Section 702 prohibits the intentional targeting of "any person known at the time of acquisition to be located in the United States, " id. § 1881a(b), but allows the government to intercept communications between a U.S. person inside the country and a foreigner abroad targeted by intelligence officials, see id. § 1881a(a)-(b); see also Kris & Wilson § 17:5. Furthermore, surveillance under Section 702 may be conducted for purposes other than counterterrorism-the statute defines "foreign intelligence information" to mean, among other things, information that relates to "the conduct of the foreign affairs of the United States, " 50 U.S.C. § 1801(e)(2)(B)-and the government need not identify "the specific facilities, places, premises, or property at which" it will direct surveillance, id. § 1881a(g)(4).

         The absence of particularity and probable cause requirements in Section 702 surveillance allows the government to monitor the communications of thousands of individuals and groups under a single FISC Order. See Office of the Director of National Intelligence, Calendar Year 2014 Statistical Transparency Report 1-2 (2015) (stating that in 2014 the government used its authority pursuant to Section 702 to target an estimated 92, 707 persons, groups, and entities under one FISC Order).[1] Furthermore, the minimization procedures allow the government to retain communications-including those of U.S. persons-if the government concludes that they contain "foreign intelligence" information. See Kris & Wilson §§ 9:5, 17:5.

         The government has acknowledged that it conducts two forms of surveillance under Section 702-PRISM and Upstream. See Privacy and Civil Liberties Oversight Board, Report on the Surveillance Program Operated Pursuant to Section 702 of the Foreign Intelligence Surveillance Act 7 (2014) (hereinafter PCLOB Report).[2] Only Upstream is at issue here. Though the government has disclosed some information about Upstream, most technical details of the surveillance process remain classified. See Jewel v. Nat'l Sec. Agency, 810 F.3d 622, 627 (9th Cir. 2015).

         B.

         In June 2015, Plaintiffs-educational, legal, human rights, and media organizations-filed their first amended complaint wherein they ask for, among other things, a declaration that Upstream surveillance violates the First and Fourth Amendments, an order permanently enjoining the NSA from conducting Upstream surveillance, and an order directing the NSA "to purge all records of Plaintiffs' communications in their possession obtained pursuant to Upstream surveillance." J.A. 84.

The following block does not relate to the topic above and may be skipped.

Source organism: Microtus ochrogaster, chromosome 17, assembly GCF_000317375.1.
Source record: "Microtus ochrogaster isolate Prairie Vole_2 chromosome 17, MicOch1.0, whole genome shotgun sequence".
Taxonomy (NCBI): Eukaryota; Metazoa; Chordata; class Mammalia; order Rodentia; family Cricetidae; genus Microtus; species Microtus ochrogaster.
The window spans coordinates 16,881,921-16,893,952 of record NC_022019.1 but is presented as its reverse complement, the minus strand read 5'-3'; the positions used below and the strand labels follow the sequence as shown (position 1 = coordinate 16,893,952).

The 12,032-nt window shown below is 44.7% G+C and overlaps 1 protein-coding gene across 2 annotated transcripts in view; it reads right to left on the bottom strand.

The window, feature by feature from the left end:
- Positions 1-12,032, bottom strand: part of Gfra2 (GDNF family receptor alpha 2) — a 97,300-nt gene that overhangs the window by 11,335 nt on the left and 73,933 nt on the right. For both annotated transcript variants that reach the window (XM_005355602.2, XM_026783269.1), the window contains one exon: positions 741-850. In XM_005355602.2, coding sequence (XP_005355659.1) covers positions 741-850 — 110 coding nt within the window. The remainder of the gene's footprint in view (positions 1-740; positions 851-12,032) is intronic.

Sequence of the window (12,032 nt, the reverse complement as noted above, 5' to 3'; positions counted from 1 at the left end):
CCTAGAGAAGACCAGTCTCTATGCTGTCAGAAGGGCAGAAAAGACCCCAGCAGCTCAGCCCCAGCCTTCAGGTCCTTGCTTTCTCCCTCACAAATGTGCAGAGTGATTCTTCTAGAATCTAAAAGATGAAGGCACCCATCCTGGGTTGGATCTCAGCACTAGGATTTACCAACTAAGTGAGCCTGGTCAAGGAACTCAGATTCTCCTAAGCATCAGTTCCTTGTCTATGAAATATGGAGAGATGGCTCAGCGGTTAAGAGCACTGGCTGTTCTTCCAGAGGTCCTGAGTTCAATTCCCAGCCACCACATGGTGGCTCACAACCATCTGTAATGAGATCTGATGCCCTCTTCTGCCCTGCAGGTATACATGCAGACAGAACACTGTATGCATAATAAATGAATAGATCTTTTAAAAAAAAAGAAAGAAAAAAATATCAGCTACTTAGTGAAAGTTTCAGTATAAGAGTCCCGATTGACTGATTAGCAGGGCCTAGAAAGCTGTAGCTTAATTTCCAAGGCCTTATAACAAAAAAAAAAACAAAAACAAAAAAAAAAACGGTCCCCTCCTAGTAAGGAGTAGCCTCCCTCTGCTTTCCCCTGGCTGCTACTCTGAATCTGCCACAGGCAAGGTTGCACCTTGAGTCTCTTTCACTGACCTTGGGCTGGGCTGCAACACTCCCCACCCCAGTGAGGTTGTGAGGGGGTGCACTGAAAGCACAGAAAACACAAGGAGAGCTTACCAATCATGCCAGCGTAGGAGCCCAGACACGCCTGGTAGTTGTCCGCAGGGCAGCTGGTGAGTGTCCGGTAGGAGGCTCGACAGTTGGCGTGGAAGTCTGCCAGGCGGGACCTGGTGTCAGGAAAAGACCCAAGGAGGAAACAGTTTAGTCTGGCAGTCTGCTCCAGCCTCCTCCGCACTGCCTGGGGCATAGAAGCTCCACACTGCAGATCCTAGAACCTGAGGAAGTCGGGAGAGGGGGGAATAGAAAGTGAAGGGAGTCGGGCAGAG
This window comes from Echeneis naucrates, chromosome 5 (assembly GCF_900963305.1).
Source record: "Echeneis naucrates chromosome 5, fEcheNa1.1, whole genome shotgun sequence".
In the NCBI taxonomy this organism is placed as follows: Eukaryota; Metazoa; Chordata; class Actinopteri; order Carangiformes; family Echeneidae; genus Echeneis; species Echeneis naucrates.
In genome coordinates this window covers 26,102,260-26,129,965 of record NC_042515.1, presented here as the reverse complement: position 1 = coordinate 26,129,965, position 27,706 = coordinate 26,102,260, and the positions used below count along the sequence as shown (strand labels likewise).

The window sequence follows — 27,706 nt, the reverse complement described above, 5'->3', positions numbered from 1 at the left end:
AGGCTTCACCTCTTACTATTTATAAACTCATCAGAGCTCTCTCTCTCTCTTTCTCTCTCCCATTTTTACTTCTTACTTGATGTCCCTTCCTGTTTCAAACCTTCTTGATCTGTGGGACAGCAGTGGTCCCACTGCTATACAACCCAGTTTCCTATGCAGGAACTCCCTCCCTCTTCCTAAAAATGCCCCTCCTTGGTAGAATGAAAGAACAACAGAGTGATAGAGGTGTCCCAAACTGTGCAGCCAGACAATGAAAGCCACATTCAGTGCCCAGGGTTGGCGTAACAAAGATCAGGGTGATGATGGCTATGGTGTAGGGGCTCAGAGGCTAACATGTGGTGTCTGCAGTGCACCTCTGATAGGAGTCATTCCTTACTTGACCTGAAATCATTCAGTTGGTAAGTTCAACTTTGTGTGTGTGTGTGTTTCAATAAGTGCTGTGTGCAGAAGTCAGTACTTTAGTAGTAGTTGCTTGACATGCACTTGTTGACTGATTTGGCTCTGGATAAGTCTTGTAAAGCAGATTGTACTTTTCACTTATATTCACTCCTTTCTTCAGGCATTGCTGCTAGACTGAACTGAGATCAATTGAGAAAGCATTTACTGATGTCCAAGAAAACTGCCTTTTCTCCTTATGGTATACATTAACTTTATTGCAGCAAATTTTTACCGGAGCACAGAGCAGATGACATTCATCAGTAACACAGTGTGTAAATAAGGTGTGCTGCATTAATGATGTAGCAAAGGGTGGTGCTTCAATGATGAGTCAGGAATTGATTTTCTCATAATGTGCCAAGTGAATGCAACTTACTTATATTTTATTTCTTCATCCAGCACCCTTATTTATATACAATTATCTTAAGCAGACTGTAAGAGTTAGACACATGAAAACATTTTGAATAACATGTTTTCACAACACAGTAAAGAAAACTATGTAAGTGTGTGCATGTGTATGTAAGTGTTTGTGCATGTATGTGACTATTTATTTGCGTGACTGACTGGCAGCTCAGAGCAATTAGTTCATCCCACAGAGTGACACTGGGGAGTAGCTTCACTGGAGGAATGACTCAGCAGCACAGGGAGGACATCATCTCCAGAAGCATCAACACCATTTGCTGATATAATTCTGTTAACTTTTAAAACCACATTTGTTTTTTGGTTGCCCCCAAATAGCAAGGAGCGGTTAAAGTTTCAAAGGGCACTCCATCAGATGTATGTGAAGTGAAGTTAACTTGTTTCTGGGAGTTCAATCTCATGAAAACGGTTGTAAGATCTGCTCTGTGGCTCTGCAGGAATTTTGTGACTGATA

Plaintiffs make two central allegations. First, in what we refer to as the Wikimedia Allegation, Wikimedia alleges that "the sheer volume of [its] communications makes it virtually certain that the NSA has intercepted, copied, and reviewed at least some of [its] communications."[3] J.A. 46. Second, in what we refer to as the Dragnet Allegation, all nine Plaintiffs allege that in the course of conducting Upstream surveillance the NSA is "intercepting, copying, and reviewing substantially all" text-based communications entering and leaving the United States, including their own. J.A. 46. After setting forth supporting background relevant to each, we describe the Wikimedia and Dragnet Allegations.

         1.

         Plaintiffs allege that "Upstream surveillance involves the NSA's seizing and searching the [I]nternet communications of U.S. citizens and residents en masse as those communications travel across the [I]nternet 'backbone' in the United States." J.A. 40. "The [I]nternet backbone is the network of high-capacity cables, switches, and routers [administered by telecommunications-service providers] that facilitates both domestic and international communication via the [I]nternet." J.A. 40. It includes "the approximately 49 international submarine cables that carry [I]nternet communications into and out of the United States and that land at approximately 43 different points within the country." J.A. 42.